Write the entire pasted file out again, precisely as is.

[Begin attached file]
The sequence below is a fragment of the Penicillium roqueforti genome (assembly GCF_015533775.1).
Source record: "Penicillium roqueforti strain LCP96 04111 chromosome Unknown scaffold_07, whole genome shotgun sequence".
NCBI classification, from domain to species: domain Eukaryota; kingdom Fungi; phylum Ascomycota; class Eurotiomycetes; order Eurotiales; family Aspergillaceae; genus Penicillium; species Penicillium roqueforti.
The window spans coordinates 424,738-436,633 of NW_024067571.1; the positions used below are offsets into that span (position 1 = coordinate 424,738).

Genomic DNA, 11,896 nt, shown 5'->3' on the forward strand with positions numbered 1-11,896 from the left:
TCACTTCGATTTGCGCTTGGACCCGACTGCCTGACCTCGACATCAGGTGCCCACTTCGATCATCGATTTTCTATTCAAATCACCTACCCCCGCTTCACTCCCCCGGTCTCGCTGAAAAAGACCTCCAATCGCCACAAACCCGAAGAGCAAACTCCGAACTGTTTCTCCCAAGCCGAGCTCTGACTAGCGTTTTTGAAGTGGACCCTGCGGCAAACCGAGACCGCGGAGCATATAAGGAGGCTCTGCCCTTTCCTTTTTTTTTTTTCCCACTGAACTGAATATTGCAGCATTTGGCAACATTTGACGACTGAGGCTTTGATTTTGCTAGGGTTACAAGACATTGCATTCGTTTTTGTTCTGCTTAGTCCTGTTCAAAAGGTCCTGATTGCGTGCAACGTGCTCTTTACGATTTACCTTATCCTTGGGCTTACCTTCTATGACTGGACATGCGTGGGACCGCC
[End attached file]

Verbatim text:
The sequence below is a fragment of the Penicillium roqueforti genome (assembly GCF_015533775.1).
Source record: "Penicillium roqueforti strain LCP96 04111 chromosome Unknown scaffold_07, whole genome shotgun sequence".
NCBI classification, from domain to species: domain Eukaryota; kingdom Fungi; phylum Ascomycota; class Eurotiomycetes; order Eurotiales; family Aspergillaceae; genus Penicillium; species Penicillium roqueforti.
The window spans coordinates 424,738-436,633 of NW_024067571.1; the positions used below are offsets into that span (position 1 = coordinate 424,738).

Genomic DNA, 11,896 nt, shown 5'->3' on the forward strand with positions numbered 1-11,896 from the left:
TCACTTCGATTTGCGCTTGGACCCGACTGCCTGACCTCGACATCAGGTGCCCACTTCGATCATCGATTTTCTATTCAAATCACCTACCCCCGCTTCACTCCCCCGGTCTCGCTGAAAAAGACCTCCAATCGCCACAAACCCGAAGAGCAAACTCCGAACTGTTTCTCCCAAGCCGAGCTCTGACTAGCGTTTTTGAAGTGGACCCTGCGGCAAACCGAGACCGCGGAGCATATAAGGAGGCTCTGCCCTTTCCTTTTTTTTTTTTCCCACTGAACTGAATATTGCAGCATTTGGCAACATTTGACGACTGAGGCTTTGATTTTGCTAGGGTTACAAGACATTGCATTCGTTTTTGTTCTGCTTAGTCCTGTTCAAAAGGTCCTGATTGCGTGCAACGTGCTCTTTACGATTTACCTTATCCTTGGGCTTACCTTCTATGACTGGACATGCGTGGGACCGCC